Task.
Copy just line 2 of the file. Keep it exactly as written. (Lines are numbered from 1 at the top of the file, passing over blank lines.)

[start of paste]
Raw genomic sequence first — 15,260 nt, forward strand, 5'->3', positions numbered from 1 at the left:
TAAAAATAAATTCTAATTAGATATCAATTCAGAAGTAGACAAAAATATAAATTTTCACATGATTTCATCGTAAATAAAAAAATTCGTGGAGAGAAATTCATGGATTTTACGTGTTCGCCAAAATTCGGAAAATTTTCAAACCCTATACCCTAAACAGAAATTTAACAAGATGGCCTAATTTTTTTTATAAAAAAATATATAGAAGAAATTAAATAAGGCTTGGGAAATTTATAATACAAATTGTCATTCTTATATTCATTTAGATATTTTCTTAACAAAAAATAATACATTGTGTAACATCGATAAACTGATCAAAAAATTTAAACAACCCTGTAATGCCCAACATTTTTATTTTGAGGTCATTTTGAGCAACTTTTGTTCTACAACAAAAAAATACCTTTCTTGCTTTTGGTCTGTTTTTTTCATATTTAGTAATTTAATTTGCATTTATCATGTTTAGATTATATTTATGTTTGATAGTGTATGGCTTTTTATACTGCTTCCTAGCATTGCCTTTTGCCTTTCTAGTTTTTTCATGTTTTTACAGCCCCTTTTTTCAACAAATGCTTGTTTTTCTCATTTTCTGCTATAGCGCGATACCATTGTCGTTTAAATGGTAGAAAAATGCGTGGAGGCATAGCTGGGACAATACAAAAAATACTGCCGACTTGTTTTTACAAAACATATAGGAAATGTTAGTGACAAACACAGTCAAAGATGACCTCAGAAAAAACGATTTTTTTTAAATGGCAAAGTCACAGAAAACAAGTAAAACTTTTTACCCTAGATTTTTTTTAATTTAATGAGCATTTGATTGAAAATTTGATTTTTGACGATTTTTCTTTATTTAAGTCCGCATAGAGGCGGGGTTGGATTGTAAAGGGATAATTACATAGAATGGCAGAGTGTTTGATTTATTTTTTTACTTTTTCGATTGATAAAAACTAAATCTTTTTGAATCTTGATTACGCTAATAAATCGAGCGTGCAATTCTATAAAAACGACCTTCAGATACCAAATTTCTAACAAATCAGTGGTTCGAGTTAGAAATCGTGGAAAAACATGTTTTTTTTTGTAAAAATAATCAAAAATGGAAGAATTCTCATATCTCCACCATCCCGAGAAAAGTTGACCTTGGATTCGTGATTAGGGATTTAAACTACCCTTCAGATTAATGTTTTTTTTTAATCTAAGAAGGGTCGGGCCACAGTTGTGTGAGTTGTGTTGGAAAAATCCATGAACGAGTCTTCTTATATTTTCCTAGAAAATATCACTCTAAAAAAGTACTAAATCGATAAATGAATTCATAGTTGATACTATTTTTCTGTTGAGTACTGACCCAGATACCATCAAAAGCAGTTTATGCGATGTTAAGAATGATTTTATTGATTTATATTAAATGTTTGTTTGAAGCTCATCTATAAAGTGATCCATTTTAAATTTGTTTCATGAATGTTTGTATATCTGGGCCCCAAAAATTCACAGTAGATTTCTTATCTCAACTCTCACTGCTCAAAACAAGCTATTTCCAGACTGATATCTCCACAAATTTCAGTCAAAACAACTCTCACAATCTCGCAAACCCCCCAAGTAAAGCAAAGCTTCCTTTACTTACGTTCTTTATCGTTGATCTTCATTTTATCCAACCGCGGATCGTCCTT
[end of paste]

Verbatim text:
TAAAAATAAATTCTAATTAGATATCAATTCAGAAGTAGACAAAAATATAAATTTTCACATGATTTCATCGTAAATAAAAAAATTCGTGGAGAGAAATTCATGGATTTTACGTGTTCGCCAAAATTCGGAAAATTTTCAAACCCTATACCCTAAACAGAAATTTAACAAGATGGCCTAATTTTTTTTATAAAAAAATATATAGAAGAAATTAAATAAGGCTTGGGAAATTTATAATACAAATTGTCATTCTTATATTCATTTAGATATTTTCTTAACAAAAAATAATACATTGTGTAACATCGATAAACTGATCAAAAAATTTAAACAACCCTGTAATGCCCAACATTTTTATTTTGAGGTCATTTTGAGCAACTTTTGTTCTACAACAAAAAAATACCTTTCTTGCTTTTGGTCTGTTTTTTTCATATTTAGTAATTTAATTTGCATTTATCATGTTTAGATTATATTTATGTTTGATAGTGTATGGCTTTTTATACTGCTTCCTAGCATTGCCTTTTGCCTTTCTAGTTTTTTCATGTTTTTACAGCCCCTTTTTTCAACAAATGCTTGTTTTTCTCATTTTCTGCTATAGCGCGATACCATTGTCGTTTAAATGGTAGAAAAATGCGTGGAGGCATAGCTGGGACAATACAAAAAATACTGCCGACTTGTTTTTACAAAACATATAGGAAATGTTAGTGACAAACACAGTCAAAGATGACCTCAGAAAAAACGATTTTTTTTAAATGGCAAAGTCACAGAAAACAAGTAAAACTTTTTACCCTAGATTTTTTTTAATTTAATGAGCATTTGATTGAAAATTTGATTTTTGACGATTTTTCTTTATTTAAGTCCGCATAGAGGCGGGGTTGGATTGTAAAGGGATAATTACATAGAATGGCAGAGTGTTTGATTTATTTTTTTACTTTTTCGATTGATAAAAACTAAATCTTTTTGAATCTTGATTACGCTAATAAATCGAGCGTGCAATTCTATAAAAACGACCTTCAGATACCAAATTTCTAACAAATCAGTGGTTCGAGTTAGAAATCGTGGAAAAACATGTTTTTTTTTGTAAAAATAATCAAAAATGGAAGAATTCTCATATCTCCACCATCCCGAGAAAAGTTGACCTTGGATTCGTGATTAGGGATTTAAACTACCCTTCAGATTAATGTTTTTTTTTAATCTAAGAAGGGTCGGGCCACAGTTGTGTGAGTTGTGTTGGAAAAATCCATGAACGAGTCTTCTTATATTTTCCTAGAAAATATCACTCTAAAAAAGTACTAAATCGATAAATGAATTCATAGTTGATACTATTTTTCTGTTGAGTACTGACCCAGATACCATCAAAAGCAGTTTATGCGATGTTAAGAATGATTTTATTGATTTATATTAAATGTTTGTTTGAAGCTCATCTATAAAGTGATCCATTTTAAATTTGTTTCATGAATGTTTGTATATCTGGGCCCCAAAAATTCACAGTAGATTTCTTATCTCAACTCTCACTGCTCAAAACAAGCTATTTCCAGACTGATATCTCCACAAATTTCAGTCAAAACAACTCTCACAATCTCGCAAACCCCCCAAGTAAAGCAAAGCTTCCTTTACTTACGTTCTTTATCGTTGATCTTCATTTTATCCAACCGCGGATCGTCCTT